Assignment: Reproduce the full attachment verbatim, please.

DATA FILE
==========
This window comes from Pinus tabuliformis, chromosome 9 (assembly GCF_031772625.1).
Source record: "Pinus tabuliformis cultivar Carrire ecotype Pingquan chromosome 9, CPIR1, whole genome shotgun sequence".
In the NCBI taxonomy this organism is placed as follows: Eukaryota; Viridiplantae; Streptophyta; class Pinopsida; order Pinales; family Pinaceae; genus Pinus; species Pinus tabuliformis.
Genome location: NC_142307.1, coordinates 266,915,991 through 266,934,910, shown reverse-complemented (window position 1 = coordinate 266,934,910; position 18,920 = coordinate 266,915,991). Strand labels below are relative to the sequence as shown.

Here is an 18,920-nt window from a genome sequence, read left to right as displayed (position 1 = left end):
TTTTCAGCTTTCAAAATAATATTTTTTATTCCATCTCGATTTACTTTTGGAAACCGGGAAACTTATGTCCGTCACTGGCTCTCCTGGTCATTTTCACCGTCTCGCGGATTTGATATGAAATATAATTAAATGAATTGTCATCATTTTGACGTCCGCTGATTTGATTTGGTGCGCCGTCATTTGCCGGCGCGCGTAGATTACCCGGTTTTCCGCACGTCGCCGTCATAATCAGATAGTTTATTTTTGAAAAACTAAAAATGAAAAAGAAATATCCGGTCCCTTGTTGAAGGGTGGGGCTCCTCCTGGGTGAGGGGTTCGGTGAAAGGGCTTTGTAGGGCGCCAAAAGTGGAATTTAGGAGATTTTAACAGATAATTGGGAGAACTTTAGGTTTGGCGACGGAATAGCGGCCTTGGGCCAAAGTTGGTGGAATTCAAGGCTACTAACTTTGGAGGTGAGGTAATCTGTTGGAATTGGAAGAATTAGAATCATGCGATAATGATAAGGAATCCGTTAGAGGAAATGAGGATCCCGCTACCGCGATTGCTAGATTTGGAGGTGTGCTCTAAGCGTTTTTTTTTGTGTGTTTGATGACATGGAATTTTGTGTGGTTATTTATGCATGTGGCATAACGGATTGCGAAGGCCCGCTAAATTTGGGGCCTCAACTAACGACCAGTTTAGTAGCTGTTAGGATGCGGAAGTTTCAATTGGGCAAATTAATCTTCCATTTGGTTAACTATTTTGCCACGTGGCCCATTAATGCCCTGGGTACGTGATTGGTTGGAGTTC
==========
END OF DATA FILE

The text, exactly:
This window comes from Pinus tabuliformis, chromosome 9 (assembly GCF_031772625.1).
Source record: "Pinus tabuliformis cultivar Carrire ecotype Pingquan chromosome 9, CPIR1, whole genome shotgun sequence".
In the NCBI taxonomy this organism is placed as follows: Eukaryota; Viridiplantae; Streptophyta; class Pinopsida; order Pinales; family Pinaceae; genus Pinus; species Pinus tabuliformis.
Genome location: NC_142307.1, coordinates 266,915,991 through 266,934,910, shown reverse-complemented (window position 1 = coordinate 266,934,910; position 18,920 = coordinate 266,915,991). Strand labels below are relative to the sequence as shown.

Here is an 18,920-nt window from a genome sequence, read left to right as displayed (position 1 = left end):
TTTTCAGCTTTCAAAATAATATTTTTTATTCCATCTCGATTTACTTTTGGAAACCGGGAAACTTATGTCCGTCACTGGCTCTCCTGGTCATTTTCACCGTCTCGCGGATTTGATATGAAATATAATTAAATGAATTGTCATCATTTTGACGTCCGCTGATTTGATTTGGTGCGCCGTCATTTGCCGGCGCGCGTAGATTACCCGGTTTTCCGCACGTCGCCGTCATAATCAGATAGTTTATTTTTGAAAAACTAAAAATGAAAAAGAAATATCCGGTCCCTTGTTGAAGGGTGGGGCTCCTCCTGGGTGAGGGGTTCGGTGAAAGGGCTTTGTAGGGCGCCAAAAGTGGAATTTAGGAGATTTTAACAGATAATTGGGAGAACTTTAGGTTTGGCGACGGAATAGCGGCCTTGGGCCAAAGTTGGTGGAATTCAAGGCTACTAACTTTGGAGGTGAGGTAATCTGTTGGAATTGGAAGAATTAGAATCATGCGATAATGATAAGGAATCCGTTAGAGGAAATGAGGATCCCGCTACCGCGATTGCTAGATTTGGAGGTGTGCTCTAAGCGTTTTTTTTTGTGTGTTTGATGACATGGAATTTTGTGTGGTTATTTATGCATGTGGCATAACGGATTGCGAAGGCCCGCTAAATTTGGGGCCTCAACTAACGACCAGTTTAGTAGCTGTTAGGATGCGGAAGTTTCAATTGGGCAAATTAATCTTCCATTTGGTTAACTATTTTGCCACGTGGCCCATTAATGCCCTGGGTACGTGATTGGTTGGAGTTC